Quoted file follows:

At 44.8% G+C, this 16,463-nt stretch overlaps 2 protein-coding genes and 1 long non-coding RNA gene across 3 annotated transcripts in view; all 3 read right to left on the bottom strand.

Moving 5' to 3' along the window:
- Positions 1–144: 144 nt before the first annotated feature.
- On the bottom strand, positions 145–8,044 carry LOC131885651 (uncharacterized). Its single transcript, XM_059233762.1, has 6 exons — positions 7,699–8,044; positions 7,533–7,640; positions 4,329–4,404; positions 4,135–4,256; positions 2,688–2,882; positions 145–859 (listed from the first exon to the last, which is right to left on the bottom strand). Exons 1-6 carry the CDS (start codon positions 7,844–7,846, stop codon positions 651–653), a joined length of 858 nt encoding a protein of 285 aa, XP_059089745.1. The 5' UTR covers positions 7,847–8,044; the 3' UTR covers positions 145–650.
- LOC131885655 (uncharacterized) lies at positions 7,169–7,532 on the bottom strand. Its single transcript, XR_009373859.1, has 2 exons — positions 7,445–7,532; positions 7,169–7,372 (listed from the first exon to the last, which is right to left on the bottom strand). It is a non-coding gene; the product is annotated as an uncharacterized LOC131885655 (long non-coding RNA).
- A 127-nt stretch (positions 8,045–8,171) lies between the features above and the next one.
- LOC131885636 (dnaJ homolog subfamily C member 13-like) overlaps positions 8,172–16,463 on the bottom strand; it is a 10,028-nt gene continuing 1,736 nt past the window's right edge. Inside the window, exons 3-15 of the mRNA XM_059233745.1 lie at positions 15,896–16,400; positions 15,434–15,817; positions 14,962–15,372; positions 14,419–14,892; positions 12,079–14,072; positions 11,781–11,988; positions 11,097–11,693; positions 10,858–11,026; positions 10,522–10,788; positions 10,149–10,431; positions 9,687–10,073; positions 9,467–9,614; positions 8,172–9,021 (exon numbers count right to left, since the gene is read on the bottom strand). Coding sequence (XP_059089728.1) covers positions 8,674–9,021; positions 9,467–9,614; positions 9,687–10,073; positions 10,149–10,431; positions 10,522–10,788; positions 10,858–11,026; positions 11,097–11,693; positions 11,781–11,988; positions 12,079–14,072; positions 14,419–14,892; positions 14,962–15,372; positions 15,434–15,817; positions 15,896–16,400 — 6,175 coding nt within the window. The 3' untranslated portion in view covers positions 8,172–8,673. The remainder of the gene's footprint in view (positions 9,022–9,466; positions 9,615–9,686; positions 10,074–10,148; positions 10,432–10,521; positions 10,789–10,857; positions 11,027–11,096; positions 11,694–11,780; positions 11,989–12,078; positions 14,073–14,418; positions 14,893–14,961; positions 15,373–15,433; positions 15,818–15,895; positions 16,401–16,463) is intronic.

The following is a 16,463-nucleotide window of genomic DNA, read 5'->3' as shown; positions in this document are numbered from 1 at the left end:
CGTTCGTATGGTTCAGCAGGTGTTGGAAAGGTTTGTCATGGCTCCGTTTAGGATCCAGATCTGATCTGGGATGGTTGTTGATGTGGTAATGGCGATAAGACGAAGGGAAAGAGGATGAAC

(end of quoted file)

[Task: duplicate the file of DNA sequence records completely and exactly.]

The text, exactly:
At 44.8% G+C, this 16,463-nt stretch overlaps 2 protein-coding genes and 1 long non-coding RNA gene across 3 annotated transcripts in view; all 3 read right to left on the bottom strand.

Moving 5' to 3' along the window:
- Positions 1–144: 144 nt before the first annotated feature.
- On the bottom strand, positions 145–8,044 carry LOC131885651 (uncharacterized). Its single transcript, XM_059233762.1, has 6 exons — positions 7,699–8,044; positions 7,533–7,640; positions 4,329–4,404; positions 4,135–4,256; positions 2,688–2,882; positions 145–859 (listed from the first exon to the last, which is right to left on the bottom strand). Exons 1-6 carry the CDS (start codon positions 7,844–7,846, stop codon positions 651–653), a joined length of 858 nt encoding a protein of 285 aa, XP_059089745.1. The 5' UTR covers positions 7,847–8,044; the 3' UTR covers positions 145–650.
- LOC131885655 (uncharacterized) lies at positions 7,169–7,532 on the bottom strand. Its single transcript, XR_009373859.1, has 2 exons — positions 7,445–7,532; positions 7,169–7,372 (listed from the first exon to the last, which is right to left on the bottom strand). It is a non-coding gene; the product is annotated as an uncharacterized LOC131885655 (long non-coding RNA).
- A 127-nt stretch (positions 8,045–8,171) lies between the features above and the next one.
- LOC131885636 (dnaJ homolog subfamily C member 13-like) overlaps positions 8,172–16,463 on the bottom strand; it is a 10,028-nt gene continuing 1,736 nt past the window's right edge. Inside the window, exons 3-15 of the mRNA XM_059233745.1 lie at positions 15,896–16,400; positions 15,434–15,817; positions 14,962–15,372; positions 14,419–14,892; positions 12,079–14,072; positions 11,781–11,988; positions 11,097–11,693; positions 10,858–11,026; positions 10,522–10,788; positions 10,149–10,431; positions 9,687–10,073; positions 9,467–9,614; positions 8,172–9,021 (exon numbers count right to left, since the gene is read on the bottom strand). Coding sequence (XP_059089728.1) covers positions 8,674–9,021; positions 9,467–9,614; positions 9,687–10,073; positions 10,149–10,431; positions 10,522–10,788; positions 10,858–11,026; positions 11,097–11,693; positions 11,781–11,988; positions 12,079–14,072; positions 14,419–14,892; positions 14,962–15,372; positions 15,434–15,817; positions 15,896–16,400 — 6,175 coding nt within the window. The 3' untranslated portion in view covers positions 8,172–8,673. The remainder of the gene's footprint in view (positions 9,022–9,466; positions 9,615–9,686; positions 10,074–10,148; positions 10,432–10,521; positions 10,789–10,857; positions 11,027–11,096; positions 11,694–11,780; positions 11,989–12,078; positions 14,073–14,418; positions 14,893–14,961; positions 15,373–15,433; positions 15,818–15,895; positions 16,401–16,463) is intronic.

The following is a 16,463-nucleotide window of genomic DNA, read 5'->3' as shown; positions in this document are numbered from 1 at the left end:
CGTTCGTATGGTTCAGCAGGTGTTGGAAAGGTTTGTCATGGCTCCGTTTAGGATCCAGATCTGATCTGGGATGGTTGTTGATGTGGTAATGGCGATAAGACGAAGGGAAAGAGGATGAAC